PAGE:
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MF Digital, myths or facts? - The Really Right Stuff

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Article Index
MF Digital, myths or facts?
Collecting more photons
Comparing the top of the line MF back with the top of the line DSLR
Is Capture One better on IQ180 files?
A larger format is less demanding of the lens
The Really Right Stuff
OLP (AA) filtering
The 16 bit issue, truth or myth?
Do MFD have better DR?
MFDBs have better color, truth or myth?
Flexibility
Summary and conclusions
Are large pixels better?
Read also
Experts's comments
Thanks!
All Pages


The Really Right Stuff

The Really Right Stuff may be a top of the line MFDB, like a Phase One IQ180, on a very well built technical camera like the Alpa (details coming later) and a Rodenstock Apo Digitar HR. You can buy a Mercedes, or two, for the price, but a Merc shoots no pictures.
The images below are taken by Marc McCalmont who kindly allowed me to use the images in this article. Marc has also shot a comparison image with his Nikon D800E and Leitax adopted Leica lens.
The first image shows the Nikon image scaled to the width of the IQ180, both at actual pixels:
The IQ180 image is on the left. It is very obvious that the Nikon image at the right falls apart. The resolution advantage of the IQ180 is real!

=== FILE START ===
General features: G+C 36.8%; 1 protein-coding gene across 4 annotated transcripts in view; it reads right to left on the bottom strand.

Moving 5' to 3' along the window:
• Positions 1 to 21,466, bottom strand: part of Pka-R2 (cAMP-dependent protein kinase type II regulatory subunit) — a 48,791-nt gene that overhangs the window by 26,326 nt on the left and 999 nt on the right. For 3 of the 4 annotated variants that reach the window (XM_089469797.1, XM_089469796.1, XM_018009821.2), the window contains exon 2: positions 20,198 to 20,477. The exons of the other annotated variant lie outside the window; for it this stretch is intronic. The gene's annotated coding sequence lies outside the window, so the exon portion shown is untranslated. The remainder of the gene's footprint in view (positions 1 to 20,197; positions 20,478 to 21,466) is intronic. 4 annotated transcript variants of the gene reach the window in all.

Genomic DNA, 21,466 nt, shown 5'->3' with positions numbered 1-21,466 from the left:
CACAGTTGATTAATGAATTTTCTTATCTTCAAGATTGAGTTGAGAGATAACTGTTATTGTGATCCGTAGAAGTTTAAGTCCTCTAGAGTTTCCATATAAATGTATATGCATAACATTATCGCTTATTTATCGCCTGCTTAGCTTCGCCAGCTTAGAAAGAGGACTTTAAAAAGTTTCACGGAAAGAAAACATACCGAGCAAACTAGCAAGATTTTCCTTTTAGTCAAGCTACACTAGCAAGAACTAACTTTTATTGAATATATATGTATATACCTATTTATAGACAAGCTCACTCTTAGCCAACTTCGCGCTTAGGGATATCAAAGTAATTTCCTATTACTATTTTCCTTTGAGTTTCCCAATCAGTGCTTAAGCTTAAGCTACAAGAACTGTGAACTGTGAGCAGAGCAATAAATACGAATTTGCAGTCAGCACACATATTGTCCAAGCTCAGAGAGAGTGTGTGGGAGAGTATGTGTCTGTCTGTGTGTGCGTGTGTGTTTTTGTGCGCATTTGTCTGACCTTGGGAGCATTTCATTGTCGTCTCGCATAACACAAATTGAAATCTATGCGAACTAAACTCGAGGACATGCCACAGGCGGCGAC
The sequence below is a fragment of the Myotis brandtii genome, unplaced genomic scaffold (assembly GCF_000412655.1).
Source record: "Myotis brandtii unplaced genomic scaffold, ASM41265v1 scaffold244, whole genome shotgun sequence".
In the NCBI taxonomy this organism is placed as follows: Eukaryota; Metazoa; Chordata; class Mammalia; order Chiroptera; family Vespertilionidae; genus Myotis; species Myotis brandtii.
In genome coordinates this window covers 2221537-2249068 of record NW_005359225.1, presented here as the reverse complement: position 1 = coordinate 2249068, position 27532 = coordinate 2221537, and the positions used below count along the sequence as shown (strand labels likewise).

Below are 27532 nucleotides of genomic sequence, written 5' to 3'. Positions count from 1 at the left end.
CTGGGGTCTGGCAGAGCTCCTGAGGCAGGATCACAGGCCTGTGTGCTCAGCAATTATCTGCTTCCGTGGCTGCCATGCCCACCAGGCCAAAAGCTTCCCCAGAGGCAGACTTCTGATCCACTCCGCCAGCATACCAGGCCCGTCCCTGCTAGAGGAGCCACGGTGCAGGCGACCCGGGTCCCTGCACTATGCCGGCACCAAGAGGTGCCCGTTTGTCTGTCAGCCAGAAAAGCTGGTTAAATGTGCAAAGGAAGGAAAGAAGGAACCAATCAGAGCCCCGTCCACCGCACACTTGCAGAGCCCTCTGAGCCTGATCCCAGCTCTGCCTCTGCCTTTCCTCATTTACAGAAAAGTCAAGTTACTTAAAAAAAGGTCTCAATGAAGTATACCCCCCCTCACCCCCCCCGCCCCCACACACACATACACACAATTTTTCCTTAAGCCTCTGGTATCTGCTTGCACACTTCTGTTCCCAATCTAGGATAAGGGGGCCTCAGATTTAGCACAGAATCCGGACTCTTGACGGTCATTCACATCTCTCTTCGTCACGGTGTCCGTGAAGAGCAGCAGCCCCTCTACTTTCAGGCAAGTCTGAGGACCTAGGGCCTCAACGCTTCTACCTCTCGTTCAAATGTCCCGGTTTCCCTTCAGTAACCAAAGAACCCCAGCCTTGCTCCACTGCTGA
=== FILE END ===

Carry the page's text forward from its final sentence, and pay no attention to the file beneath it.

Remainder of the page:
The next sample is the IQ180 downsampled to the width of the Nikon image:
In my view, the IQ Image still holds better detail.
A high end back still has a definitive edge on detail compared with the best DSLR when they both are optimally used. No great surprise, I think.
Tim Parkin, the nice photograher behind On Landscape, was friendly enough to allow me to use some of his test images from the Big Camera Comparison article.


The images I got was an IQ180 sample with a 40mm Rodenstock Digaron W at f/5.6 and a Nikon D800E with a Zeiss 25/2 at f/4.0. The images were developed in LR4.2 with sharpening set to zero. Even without sharpening that Zeiss was hideously sharp! The MTF plots are shown below:


In this case the horizontal axis is in LWPH (Line Widths Per picture Height). This mesaure is OK to compare directly. If we look at 4000 LW/PH which is pretty fine detail we see that the IQ 180 has an MTF around 55% while the D800E yields perhaps 45%. The right hand edge of the plot is the Nyquist limit. The Nikon D800E/Zeiss combo has an MTF of 27% at Nyquist, which leads to excessive aliasing and color artifacts. As usual, Tim Parkin has a couple of excellent articles on the issue here and here.


What we see here indicates that a high resolving MF sensor with an exellent lens will outperform even the Nikon D800E with an excellent lens, the same observation we can draw Marc McCalmont's images shown before.




Last Updated on Thursday, 13 December 2012 11:56  

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